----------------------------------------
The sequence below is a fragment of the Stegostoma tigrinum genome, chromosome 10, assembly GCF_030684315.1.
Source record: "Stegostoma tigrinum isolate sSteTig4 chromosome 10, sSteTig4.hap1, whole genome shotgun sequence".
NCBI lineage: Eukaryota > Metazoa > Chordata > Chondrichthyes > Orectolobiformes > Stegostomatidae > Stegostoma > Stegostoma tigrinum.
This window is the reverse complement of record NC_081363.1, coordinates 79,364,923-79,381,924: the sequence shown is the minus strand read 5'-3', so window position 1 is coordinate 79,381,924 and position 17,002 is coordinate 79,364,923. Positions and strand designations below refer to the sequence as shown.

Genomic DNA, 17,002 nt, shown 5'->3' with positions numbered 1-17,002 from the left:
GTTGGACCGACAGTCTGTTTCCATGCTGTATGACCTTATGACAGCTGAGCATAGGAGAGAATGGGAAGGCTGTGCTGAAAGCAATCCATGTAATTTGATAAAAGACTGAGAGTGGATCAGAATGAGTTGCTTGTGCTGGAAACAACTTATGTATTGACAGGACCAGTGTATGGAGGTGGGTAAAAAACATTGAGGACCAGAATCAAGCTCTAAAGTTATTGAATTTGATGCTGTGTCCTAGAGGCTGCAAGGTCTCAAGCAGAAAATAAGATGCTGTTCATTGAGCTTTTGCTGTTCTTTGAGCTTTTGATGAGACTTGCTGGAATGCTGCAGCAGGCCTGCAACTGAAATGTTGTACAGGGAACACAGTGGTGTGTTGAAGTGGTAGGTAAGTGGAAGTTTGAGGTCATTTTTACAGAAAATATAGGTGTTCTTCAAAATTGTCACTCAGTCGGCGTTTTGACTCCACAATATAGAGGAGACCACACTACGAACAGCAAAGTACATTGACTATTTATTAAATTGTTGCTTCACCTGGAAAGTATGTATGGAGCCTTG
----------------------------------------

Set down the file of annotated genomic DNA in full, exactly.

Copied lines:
The sequence below is a fragment of the Stegostoma tigrinum genome, chromosome 10, assembly GCF_030684315.1.
Source record: "Stegostoma tigrinum isolate sSteTig4 chromosome 10, sSteTig4.hap1, whole genome shotgun sequence".
NCBI lineage: Eukaryota > Metazoa > Chordata > Chondrichthyes > Orectolobiformes > Stegostomatidae > Stegostoma > Stegostoma tigrinum.
This window is the reverse complement of record NC_081363.1, coordinates 79,364,923-79,381,924: the sequence shown is the minus strand read 5'-3', so window position 1 is coordinate 79,381,924 and position 17,002 is coordinate 79,364,923. Positions and strand designations below refer to the sequence as shown.

Genomic DNA, 17,002 nt, shown 5'->3' with positions numbered 1-17,002 from the left:
GTTGGACCGACAGTCTGTTTCCATGCTGTATGACCTTATGACAGCTGAGCATAGGAGAGAATGGGAAGGCTGTGCTGAAAGCAATCCATGTAATTTGATAAAAGACTGAGAGTGGATCAGAATGAGTTGCTTGTGCTGGAAACAACTTATGTATTGACAGGACCAGTGTATGGAGGTGGGTAAAAAACATTGAGGACCAGAATCAAGCTCTAAAGTTATTGAATTTGATGCTGTGTCCTAGAGGCTGCAAGGTCTCAAGCAGAAAATAAGATGCTGTTCATTGAGCTTTTGCTGTTCTTTGAGCTTTTGATGAGACTTGCTGGAATGCTGCAGCAGGCCTGCAACTGAAATGTTGTACAGGGAACACAGTGGTGTGTTGAAGTGGTAGGTAAGTGGAAGTTTGAGGTCATTTTTACAGAAAATATAGGTGTTCTTCAAAATTGTCACTCAGTCGGCGTTTTGACTCCACAATATAGAGGAGACCACACTACGAACAGCAAAGTACATTGACTATTTATTAAATTGTTGCTTCACCTGGAAAGTATGTATGGAGCCTTG